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My grandma died this morning. Now it feels like a stupid excuse when I write that I planned to return her call today. She called me two days ago but I didn’t pick up because I was at work. I didn’t want to have to face the ridicule I would have subjected myself to if my co-workers heard me speaking in her native language which I sucked at.

Thank God I was driving alone when my mom broke this to me because I needed to cry this one. So I let the tears flow in synchronicity with the rain that was falling (why does it always rain when someone important dies)

I cried mostly because I was going to return her call today. But I could have picked up when she called. I could have called her yesterday. This kind of regret is why the but-she-was-old consolation isn’t much consolation.

And that is regret #1. 

I initially started this article yesterday and the title was supposed to be Three Regrets and Two Lessons. And it was supposed to read this way:

I stood in front of him while he sat down to listen. It was usually the other way around- I sitting in the audience and him on the stage. Sometimes, I read his articles online. Sometimes I would see a flyer, a poster or an online ad with his face on the left side of the advert. This time around I was in front of him telling him all the things we shared in common- my fascination with behavioral psychology and Neuro linguistic programming. A few mentalism and card tricks later, we had exchanged numbers. He seemed rather disappointed that I hadn’t at least emailed him to invite him for one of the events I organized last year. You see, at the HighLifer launch party he was that one person I wanted to attend, to share my idea with, and to somehow mentor me. I looked at his calendar(it was publicly available at that time) and saw he was busy. Why email? Someone like that gets a lot of more important emails.  And that was Regret #2

A few years ago, I got a job offer from one of biggest companies in the world. It was Google. I had just taken a promising job with another multinational; a 6-month contract with Google had its uncertainties. So I dangled the offer letter in front of Leonard Stiegeler, who had hired me, while asking for a pay raise. Should I have taken the job? Regret #3

At the age of 8 years old, I had started taking classical piano lessons. Unlike most people, I enjoyed the classes immensely. It was particularly interesting watching as I got better. A piece starts really complex, I feel like I will never ever ever play it. Two weeks later, it’s like a nursery rhyme. Easy peasy.  When it was time to choose the course I wanted to study in Uni, I wasn’t bold enough to tell my parents I wanted to study Music. So I went with the bold and utterly ambitious choice, Medicine.  I studied Music up till it was time for the West African Examination Council papers and I could not hang on anymore. Up till now I have interesting ideas for what I could/would do with music. Up till now, I still peak at Hans Zimmer’s scores(I wrote my own scores up till about 5 years ago).  Regret #4.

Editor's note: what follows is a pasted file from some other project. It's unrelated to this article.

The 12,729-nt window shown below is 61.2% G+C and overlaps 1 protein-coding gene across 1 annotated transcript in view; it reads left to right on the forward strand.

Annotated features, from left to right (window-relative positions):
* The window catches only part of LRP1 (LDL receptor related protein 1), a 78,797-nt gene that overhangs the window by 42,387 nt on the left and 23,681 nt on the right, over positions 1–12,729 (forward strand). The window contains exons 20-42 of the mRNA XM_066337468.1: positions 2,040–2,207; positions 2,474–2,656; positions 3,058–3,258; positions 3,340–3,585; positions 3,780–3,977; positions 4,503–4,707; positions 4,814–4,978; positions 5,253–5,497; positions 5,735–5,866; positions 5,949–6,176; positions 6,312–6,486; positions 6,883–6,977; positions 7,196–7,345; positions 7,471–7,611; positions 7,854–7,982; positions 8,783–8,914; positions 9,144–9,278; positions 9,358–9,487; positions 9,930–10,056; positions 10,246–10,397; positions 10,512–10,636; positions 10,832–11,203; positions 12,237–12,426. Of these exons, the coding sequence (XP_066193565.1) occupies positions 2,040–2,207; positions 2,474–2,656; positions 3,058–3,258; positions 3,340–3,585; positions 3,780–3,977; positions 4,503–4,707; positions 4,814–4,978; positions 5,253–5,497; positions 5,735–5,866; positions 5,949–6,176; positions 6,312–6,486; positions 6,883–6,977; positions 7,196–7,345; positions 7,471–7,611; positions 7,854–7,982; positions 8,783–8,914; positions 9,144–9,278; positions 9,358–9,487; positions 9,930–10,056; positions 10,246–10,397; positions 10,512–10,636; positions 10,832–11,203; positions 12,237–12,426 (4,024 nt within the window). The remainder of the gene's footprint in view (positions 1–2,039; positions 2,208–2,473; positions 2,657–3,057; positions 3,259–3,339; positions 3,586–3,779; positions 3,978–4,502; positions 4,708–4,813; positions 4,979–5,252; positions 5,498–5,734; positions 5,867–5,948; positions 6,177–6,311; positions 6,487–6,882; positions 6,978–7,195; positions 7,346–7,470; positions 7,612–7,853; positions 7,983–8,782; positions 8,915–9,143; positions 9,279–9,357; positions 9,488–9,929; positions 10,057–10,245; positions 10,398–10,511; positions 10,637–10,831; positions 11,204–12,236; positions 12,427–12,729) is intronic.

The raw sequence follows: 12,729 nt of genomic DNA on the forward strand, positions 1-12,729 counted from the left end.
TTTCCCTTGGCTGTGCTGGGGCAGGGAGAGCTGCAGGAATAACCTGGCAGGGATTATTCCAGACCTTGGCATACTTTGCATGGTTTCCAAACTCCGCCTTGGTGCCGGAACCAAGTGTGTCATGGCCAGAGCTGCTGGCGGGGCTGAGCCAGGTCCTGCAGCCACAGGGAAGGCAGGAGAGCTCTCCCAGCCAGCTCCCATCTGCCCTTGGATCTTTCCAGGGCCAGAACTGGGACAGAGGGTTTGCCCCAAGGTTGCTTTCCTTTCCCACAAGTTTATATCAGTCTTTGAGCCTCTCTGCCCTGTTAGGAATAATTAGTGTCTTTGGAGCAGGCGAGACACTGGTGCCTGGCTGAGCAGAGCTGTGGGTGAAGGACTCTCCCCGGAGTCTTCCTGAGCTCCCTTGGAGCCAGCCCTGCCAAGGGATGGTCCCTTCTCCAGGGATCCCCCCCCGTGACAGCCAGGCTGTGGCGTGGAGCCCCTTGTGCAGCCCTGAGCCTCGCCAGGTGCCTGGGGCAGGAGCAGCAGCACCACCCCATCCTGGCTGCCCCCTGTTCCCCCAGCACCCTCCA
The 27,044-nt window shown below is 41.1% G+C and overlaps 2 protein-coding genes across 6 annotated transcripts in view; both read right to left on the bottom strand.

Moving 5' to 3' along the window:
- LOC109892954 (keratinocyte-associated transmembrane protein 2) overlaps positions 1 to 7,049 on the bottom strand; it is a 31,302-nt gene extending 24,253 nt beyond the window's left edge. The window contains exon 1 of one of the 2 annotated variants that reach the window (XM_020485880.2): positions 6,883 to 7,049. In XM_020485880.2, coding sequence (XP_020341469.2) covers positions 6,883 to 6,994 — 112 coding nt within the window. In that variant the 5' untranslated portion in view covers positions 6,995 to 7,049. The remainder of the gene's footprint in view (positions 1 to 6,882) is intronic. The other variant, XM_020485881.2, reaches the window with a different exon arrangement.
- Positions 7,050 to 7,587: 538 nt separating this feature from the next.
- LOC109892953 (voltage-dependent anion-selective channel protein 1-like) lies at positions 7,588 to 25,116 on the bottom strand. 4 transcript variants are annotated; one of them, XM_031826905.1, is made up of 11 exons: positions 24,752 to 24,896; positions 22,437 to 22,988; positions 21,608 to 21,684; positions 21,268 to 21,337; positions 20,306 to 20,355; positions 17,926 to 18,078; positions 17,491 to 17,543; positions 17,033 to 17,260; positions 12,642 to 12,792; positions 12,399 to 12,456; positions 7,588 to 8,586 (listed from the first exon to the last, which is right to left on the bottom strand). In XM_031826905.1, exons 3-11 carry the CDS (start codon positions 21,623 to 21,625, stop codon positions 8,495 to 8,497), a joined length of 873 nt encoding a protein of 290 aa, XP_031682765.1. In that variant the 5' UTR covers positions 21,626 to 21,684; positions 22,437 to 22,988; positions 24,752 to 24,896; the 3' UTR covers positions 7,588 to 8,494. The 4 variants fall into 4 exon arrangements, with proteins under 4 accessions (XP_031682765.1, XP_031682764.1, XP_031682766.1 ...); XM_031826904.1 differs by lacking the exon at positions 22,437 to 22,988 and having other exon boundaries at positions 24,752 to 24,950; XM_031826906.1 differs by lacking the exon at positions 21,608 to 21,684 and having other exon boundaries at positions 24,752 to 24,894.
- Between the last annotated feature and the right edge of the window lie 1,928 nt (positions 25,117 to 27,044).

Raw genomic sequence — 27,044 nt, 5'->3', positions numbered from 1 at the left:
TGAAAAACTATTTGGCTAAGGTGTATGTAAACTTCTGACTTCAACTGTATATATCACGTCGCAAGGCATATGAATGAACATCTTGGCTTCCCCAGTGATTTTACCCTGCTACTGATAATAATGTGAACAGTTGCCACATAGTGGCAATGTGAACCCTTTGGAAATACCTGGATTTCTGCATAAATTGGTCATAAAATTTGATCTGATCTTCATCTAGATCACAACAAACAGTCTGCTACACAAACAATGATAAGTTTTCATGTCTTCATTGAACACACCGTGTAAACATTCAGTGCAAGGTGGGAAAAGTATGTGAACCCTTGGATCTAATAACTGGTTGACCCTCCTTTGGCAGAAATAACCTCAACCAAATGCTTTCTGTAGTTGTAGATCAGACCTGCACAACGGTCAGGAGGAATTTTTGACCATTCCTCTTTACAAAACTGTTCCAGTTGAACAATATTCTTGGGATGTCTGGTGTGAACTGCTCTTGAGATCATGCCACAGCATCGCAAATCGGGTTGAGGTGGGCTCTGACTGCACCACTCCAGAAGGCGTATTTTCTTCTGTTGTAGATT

There are different types and classes of regret. We all have them. But I have learned two major lessons from the most painful of them.

  1. Nike!

    When it comes to many types actions and decisions, I have learned to assess my inhibitions by weighing what I would gain if I succeeded, what I would lose if I didn’t try. That’s my definition of Risk Assessment.  My life is splattered with many good intentions. I intend more than ever living with those intentions.  Just do it!, says the Nike slogan and I will remember.

  2. Staying in the moment

    While we have those regrets, it’s not wise or meaningful to live in those regrets. There are opportunities, always opportunities, to right wrongs. Looking back to the past has a hold on our feet and moving forward becomes a drag. Sometimes it’s just better to untangle regrets and press forward to those good intentions.

Easier said, I still wish I had made that call. But moving on, I am realigning my priorities when it comes to relationships, especially with family. I am particularly glad that I made the unusual decision to travel all the way to my grandma’s last year to spend two days with her. Something I had never done before.


The absolutely vital thing is to become capable of enjoyment, of living in the present, and of the discipline which this involves- Alan Watt







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